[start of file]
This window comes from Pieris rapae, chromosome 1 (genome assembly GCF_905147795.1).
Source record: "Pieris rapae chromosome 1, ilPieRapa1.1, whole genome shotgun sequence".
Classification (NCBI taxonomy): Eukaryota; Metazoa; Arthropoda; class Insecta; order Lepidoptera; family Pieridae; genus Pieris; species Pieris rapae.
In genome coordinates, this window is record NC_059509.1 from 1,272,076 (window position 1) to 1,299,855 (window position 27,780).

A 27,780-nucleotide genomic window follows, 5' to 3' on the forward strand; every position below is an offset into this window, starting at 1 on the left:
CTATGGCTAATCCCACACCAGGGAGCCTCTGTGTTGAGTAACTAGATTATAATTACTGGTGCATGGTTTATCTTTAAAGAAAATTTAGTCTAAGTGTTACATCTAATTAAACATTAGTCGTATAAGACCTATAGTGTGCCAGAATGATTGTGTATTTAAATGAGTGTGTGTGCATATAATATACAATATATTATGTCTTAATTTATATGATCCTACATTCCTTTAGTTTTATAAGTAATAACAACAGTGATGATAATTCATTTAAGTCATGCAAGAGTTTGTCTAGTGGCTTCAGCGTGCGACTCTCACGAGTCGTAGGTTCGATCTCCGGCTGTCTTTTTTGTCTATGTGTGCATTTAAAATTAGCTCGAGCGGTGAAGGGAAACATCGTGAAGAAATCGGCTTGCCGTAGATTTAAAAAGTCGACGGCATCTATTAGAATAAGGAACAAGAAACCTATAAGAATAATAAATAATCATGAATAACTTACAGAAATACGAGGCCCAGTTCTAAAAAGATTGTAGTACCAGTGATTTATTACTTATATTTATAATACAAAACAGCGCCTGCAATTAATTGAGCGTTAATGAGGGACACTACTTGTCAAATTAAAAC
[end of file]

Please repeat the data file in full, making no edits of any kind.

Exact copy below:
This window comes from Pieris rapae, chromosome 1 (genome assembly GCF_905147795.1).
Source record: "Pieris rapae chromosome 1, ilPieRapa1.1, whole genome shotgun sequence".
Classification (NCBI taxonomy): Eukaryota; Metazoa; Arthropoda; class Insecta; order Lepidoptera; family Pieridae; genus Pieris; species Pieris rapae.
In genome coordinates, this window is record NC_059509.1 from 1,272,076 (window position 1) to 1,299,855 (window position 27,780).

A 27,780-nucleotide genomic window follows, 5' to 3' on the forward strand; every position below is an offset into this window, starting at 1 on the left:
CTATGGCTAATCCCACACCAGGGAGCCTCTGTGTTGAGTAACTAGATTATAATTACTGGTGCATGGTTTATCTTTAAAGAAAATTTAGTCTAAGTGTTACATCTAATTAAACATTAGTCGTATAAGACCTATAGTGTGCCAGAATGATTGTGTATTTAAATGAGTGTGTGTGCATATAATATACAATATATTATGTCTTAATTTATATGATCCTACATTCCTTTAGTTTTATAAGTAATAACAACAGTGATGATAATTCATTTAAGTCATGCAAGAGTTTGTCTAGTGGCTTCAGCGTGCGACTCTCACGAGTCGTAGGTTCGATCTCCGGCTGTCTTTTTTGTCTATGTGTGCATTTAAAATTAGCTCGAGCGGTGAAGGGAAACATCGTGAAGAAATCGGCTTGCCGTAGATTTAAAAAGTCGACGGCATCTATTAGAATAAGGAACAAGAAACCTATAAGAATAATAAATAATCATGAATAACTTACAGAAATACGAGGCCCAGTTCTAAAAAGATTGTAGTACCAGTGATTTATTACTTATATTTATAATACAAAACAGCGCCTGCAATTAATTGAGCGTTAATGAGGGACACTACTTGTCAAATTAAAAC